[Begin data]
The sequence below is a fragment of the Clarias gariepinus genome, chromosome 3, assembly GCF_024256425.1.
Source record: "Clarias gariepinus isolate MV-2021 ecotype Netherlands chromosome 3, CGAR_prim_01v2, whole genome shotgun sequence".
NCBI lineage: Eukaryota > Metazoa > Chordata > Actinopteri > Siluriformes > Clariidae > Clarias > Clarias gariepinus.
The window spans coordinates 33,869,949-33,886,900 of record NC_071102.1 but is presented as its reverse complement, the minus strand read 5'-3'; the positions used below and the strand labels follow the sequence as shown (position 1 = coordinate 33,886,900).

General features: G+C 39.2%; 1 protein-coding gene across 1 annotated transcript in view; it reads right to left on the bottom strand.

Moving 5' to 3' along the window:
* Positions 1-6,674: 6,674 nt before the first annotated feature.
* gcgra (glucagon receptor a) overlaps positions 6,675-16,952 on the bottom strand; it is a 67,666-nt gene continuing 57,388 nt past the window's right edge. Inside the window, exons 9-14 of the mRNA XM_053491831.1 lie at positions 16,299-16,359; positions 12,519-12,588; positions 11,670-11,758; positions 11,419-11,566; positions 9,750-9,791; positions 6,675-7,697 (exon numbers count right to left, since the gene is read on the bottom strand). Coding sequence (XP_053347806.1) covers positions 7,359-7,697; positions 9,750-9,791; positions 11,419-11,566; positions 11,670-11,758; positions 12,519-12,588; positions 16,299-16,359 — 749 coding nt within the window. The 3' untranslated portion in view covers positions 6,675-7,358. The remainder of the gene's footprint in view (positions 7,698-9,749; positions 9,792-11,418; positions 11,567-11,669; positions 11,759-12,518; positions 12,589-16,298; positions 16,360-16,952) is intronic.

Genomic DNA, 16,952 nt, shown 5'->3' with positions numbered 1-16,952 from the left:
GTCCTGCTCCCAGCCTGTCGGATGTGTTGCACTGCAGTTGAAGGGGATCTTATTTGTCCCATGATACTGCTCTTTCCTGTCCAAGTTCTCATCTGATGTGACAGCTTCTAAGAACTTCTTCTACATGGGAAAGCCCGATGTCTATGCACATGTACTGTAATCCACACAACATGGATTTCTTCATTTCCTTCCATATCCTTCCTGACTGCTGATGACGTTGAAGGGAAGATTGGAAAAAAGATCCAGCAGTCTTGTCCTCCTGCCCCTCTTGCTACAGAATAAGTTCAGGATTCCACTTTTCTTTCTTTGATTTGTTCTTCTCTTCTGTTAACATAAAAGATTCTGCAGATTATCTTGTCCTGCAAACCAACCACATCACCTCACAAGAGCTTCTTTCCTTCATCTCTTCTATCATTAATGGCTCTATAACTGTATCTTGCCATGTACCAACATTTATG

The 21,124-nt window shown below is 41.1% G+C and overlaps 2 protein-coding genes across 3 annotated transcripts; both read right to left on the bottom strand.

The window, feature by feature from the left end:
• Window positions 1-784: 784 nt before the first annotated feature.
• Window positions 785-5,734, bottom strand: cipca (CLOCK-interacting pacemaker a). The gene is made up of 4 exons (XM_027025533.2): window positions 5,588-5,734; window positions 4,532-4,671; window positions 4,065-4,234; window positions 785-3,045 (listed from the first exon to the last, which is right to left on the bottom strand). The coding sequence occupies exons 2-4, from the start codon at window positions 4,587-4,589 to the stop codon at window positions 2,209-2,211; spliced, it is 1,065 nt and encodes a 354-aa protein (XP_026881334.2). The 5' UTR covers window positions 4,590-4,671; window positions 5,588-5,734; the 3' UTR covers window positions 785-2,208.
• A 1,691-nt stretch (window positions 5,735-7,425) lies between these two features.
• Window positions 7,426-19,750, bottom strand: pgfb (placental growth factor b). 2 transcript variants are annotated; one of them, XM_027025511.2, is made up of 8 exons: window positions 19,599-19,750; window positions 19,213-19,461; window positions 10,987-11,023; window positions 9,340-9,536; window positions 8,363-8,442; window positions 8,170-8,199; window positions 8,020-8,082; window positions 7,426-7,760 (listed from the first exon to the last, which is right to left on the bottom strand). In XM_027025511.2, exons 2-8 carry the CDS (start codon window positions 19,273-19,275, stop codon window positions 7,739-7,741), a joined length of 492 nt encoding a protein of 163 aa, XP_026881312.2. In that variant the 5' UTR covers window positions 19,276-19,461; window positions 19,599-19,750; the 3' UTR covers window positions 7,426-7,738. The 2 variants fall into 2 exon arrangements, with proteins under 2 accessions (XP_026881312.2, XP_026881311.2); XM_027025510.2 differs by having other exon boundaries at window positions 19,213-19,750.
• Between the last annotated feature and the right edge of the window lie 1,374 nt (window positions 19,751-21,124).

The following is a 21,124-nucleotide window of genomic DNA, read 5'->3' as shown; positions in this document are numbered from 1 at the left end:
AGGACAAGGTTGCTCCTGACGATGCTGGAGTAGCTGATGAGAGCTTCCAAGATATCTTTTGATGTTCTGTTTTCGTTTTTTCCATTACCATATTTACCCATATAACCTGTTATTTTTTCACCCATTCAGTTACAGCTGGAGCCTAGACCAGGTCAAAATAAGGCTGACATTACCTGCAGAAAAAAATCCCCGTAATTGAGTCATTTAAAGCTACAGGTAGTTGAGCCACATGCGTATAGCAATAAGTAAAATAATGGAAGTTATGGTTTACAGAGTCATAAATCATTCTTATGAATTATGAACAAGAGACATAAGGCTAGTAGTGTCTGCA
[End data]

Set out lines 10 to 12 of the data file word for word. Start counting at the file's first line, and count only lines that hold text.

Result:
GTCCTGCTCCCAGCCTGTCGGATGTGTTGCACTGCAGTTGAAGGGGATCTTATTTGTCCCATGATACTGCTCTTTCCTGTCCAAGTTCTCATCTGATGTGACAGCTTCTAAGAACTTCTTCTACATGGGAAAGCCCGATGTCTATGCACATGTACTGTAATCCACACAACATGGATTTCTTCATTTCCTTCCATATCCTTCCTGACTGCTGATGACGTTGAAGGGAAGATTGGAAAAAAGATCCAGCAGTCTTGTCCTCCTGCCCCTCTTGCTACAGAATAAGTTCAGGATTCCACTTTTCTTTCTTTGATTTGTTCTTCTCTTCTGTTAACATAAAAGATTCTGCAGATTATCTTGTCCTGCAAACCAACCACATCACCTCACAAGAGCTTCTTTCCTTCATCTCTTCTATCATTAATGGCTCTATAACTGTATCTTGCCATGTACCAACATTTATG

The 21,124-nt window shown below is 41.1% G+C and overlaps 2 protein-coding genes across 3 annotated transcripts; both read right to left on the bottom strand.

The window, feature by feature from the left end: